There are doubts about Suarez’s more revolutionary goals, too. He doesn’t have a vote on the Miami City Commission, so he depends on alliances within the body. At a Feb. 11 meeting, he promoted a resolution to potentially pay some municipal workers in Bitcoin, accept taxes in the cryptocurrency, and maybe invest city funds in it.
The idea created a flurry of press, but the proposal was neutered when it arrived at the commission, whose members would only agree to look further into the matter at some unknown future date. As Commissioner Joe Carollo noted, but Suarez had failed to mention, it’s illegal for local governments in Florida to invest their savings in assets as volatile as Bitcoin. “I’m going to tell you what the city did,” Carollo says. “Nothing.”
Carollo, a fellow Republican, has portrayed the mayor as naive for his pursuit of a deal with Musk’s Boring Co. to build a tunnel to alleviate traffic between downtown Miami and the Brickell financial district. Suarez traveled last month to meet with Boring executives, but Carollo believes the project would cost a fortune. The water table is so high in South Florida that there are hardly any basements, let alone tunnels, save for the one at the Port of Miami.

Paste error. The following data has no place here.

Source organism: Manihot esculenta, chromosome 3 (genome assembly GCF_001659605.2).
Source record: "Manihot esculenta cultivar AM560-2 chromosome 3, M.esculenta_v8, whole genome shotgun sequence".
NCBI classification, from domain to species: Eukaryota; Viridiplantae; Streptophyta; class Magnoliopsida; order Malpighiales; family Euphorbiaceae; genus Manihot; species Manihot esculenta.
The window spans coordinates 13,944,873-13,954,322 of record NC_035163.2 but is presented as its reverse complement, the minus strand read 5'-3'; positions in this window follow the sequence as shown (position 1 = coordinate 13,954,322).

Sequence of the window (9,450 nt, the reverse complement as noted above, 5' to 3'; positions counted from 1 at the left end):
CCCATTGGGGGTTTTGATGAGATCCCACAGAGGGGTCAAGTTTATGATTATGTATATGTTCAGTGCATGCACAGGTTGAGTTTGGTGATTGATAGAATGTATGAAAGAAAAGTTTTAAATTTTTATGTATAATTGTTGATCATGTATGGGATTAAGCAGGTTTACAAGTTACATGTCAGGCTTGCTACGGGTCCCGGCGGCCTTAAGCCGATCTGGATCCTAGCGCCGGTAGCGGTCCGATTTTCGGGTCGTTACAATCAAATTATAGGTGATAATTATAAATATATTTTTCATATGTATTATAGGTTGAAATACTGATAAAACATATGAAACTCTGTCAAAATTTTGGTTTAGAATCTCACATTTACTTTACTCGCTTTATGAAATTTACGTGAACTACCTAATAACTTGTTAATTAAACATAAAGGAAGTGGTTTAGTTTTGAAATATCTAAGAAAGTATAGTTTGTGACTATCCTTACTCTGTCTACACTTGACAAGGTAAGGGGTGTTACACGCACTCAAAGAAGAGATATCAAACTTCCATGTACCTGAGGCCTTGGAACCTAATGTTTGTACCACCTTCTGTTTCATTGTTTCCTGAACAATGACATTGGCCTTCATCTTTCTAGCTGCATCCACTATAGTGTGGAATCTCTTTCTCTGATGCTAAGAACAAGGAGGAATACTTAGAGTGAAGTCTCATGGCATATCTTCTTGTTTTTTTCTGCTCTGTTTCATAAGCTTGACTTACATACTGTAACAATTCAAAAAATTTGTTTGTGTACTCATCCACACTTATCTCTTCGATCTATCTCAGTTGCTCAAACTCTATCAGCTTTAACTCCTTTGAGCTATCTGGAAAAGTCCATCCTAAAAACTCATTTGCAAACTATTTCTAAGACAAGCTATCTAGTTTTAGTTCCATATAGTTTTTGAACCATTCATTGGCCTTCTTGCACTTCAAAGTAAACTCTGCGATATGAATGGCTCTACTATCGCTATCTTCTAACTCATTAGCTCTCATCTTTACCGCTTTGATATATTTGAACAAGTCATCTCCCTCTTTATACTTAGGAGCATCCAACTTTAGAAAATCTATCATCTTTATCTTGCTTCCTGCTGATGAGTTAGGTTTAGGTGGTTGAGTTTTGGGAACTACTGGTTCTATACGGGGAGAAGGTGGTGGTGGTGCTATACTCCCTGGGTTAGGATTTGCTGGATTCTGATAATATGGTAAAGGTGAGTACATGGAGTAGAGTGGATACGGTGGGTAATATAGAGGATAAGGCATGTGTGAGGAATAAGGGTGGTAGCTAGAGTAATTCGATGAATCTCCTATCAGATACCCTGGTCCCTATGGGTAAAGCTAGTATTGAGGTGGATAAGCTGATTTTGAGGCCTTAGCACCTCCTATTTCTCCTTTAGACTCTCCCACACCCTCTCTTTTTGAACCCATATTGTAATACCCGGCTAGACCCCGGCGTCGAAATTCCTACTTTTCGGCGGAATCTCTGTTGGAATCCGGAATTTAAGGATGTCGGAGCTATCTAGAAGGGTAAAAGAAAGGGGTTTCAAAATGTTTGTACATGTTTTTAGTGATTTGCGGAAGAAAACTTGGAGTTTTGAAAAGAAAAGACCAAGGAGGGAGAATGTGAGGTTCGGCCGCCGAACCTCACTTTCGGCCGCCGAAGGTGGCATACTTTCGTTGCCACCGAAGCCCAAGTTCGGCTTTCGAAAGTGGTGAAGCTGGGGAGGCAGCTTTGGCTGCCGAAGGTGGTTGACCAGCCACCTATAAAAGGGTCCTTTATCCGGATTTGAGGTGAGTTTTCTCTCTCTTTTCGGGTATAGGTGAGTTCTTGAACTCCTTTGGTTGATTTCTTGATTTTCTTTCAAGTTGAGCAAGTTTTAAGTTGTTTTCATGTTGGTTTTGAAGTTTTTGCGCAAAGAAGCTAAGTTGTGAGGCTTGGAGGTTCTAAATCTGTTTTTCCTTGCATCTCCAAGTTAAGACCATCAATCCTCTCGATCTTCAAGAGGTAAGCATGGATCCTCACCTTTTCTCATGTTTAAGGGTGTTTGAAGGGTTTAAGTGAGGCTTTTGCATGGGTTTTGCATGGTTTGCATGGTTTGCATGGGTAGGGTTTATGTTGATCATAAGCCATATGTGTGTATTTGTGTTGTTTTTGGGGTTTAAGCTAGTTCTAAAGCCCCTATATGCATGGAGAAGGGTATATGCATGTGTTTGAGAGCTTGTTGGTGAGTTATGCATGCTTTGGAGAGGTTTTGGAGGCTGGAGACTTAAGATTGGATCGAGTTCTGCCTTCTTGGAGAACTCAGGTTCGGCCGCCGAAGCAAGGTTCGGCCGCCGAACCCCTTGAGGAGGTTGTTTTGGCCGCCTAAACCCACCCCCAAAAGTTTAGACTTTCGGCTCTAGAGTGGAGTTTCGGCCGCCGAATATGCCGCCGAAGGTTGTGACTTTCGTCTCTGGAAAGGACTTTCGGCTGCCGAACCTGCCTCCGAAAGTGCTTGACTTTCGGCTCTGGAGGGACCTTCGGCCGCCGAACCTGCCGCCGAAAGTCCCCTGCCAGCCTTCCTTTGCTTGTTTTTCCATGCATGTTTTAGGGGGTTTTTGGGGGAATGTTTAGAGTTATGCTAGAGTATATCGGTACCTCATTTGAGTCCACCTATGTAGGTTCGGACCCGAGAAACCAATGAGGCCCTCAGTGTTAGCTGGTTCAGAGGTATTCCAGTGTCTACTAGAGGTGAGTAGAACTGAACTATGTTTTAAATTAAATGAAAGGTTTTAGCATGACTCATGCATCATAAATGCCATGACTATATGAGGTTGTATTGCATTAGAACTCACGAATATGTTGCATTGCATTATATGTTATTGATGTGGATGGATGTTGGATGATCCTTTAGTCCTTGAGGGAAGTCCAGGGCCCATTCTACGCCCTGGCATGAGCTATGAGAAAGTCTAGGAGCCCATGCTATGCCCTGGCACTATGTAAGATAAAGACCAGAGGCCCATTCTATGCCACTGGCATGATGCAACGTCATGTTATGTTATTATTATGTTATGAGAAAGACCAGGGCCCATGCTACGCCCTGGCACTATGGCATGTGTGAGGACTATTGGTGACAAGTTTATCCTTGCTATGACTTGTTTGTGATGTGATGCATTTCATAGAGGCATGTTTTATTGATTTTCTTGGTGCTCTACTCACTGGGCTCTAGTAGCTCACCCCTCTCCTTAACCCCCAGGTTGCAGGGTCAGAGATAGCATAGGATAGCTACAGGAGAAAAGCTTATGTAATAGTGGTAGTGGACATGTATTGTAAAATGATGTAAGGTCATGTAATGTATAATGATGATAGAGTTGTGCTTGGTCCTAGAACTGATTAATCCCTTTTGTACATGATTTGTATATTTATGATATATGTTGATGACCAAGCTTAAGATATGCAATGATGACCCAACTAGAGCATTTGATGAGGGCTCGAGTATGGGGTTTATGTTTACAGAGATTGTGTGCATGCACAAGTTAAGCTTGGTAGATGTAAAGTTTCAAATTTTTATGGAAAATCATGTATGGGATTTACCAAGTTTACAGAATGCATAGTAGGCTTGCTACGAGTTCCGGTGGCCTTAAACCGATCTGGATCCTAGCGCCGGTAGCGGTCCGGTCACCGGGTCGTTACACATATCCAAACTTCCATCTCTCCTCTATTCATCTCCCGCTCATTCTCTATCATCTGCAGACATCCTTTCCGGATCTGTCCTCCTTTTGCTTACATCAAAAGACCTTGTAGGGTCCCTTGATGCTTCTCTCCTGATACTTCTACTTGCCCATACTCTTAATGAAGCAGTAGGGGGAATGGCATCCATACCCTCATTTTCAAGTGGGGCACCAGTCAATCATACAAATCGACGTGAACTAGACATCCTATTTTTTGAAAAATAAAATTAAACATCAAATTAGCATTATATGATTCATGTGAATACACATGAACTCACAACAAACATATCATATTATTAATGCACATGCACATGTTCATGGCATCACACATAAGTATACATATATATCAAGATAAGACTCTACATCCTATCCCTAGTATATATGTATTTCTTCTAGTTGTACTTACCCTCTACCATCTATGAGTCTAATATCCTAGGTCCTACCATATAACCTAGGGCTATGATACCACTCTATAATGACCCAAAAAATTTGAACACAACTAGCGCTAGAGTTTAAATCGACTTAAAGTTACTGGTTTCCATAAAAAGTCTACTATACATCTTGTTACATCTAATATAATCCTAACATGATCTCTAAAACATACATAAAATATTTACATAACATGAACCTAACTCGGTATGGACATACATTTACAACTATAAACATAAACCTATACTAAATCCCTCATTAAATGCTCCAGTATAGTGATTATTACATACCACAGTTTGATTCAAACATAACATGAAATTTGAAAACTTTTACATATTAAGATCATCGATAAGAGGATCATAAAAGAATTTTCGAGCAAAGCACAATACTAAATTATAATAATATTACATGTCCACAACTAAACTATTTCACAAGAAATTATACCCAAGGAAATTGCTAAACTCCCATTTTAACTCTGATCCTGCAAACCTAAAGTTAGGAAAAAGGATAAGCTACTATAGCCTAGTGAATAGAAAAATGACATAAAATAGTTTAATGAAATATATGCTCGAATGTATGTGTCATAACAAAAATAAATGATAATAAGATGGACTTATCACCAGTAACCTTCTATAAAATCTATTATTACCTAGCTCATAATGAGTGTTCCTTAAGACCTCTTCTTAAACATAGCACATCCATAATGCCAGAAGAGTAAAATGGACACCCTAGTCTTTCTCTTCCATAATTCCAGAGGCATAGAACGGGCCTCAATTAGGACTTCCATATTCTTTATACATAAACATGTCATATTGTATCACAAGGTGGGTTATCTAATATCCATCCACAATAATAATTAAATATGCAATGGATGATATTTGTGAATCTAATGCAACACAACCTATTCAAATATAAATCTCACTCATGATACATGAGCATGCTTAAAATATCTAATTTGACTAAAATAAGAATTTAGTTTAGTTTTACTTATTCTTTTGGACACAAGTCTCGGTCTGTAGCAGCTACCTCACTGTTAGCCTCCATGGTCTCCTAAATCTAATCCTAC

“We’re always open to innovation, but I’m not going after every shiny new thing,” says Miami-Dade County Mayor Daniella Levine Cava, whose government has jurisdiction over area roads.
Suarez says his accomplishments speak for themselves. He points to SoftBank Group Corp.’s recent commitment to provide $100 million in funding to Miami area companies. On Bitcoin, he notes that the City of Miami would have already turned a significant profit had it invested in the surging cryptocurrency when he suggested. And he vigorously defends the tunnel idea, saying he’s “very, very bullish” on the Musk technology. “Listen, you never can do anything innovative, you can never do anything special if you always find a way to doubt yourself out of it,” he says. “Sometimes it’s better to have a big idea and push the envelope.”
Suarez faces an election in November, and so far he has scant competition. Assuming he wins, he’ll also head the U.S. Conference of Mayors next year. He says he won’t rule out running for governor of Florida at some point, but “I don’t want to be presumptuous, and I have a reelection and I’m going to take that seriously.”
Levine Cava says she celebrates the “welcome messages from Mayor Suarez.” She oversees a much larger population and budget but has one-third of his Twitter followers. It was Suarez—not Levine Cava, a Democrat—who got invited to speak at the White House in February.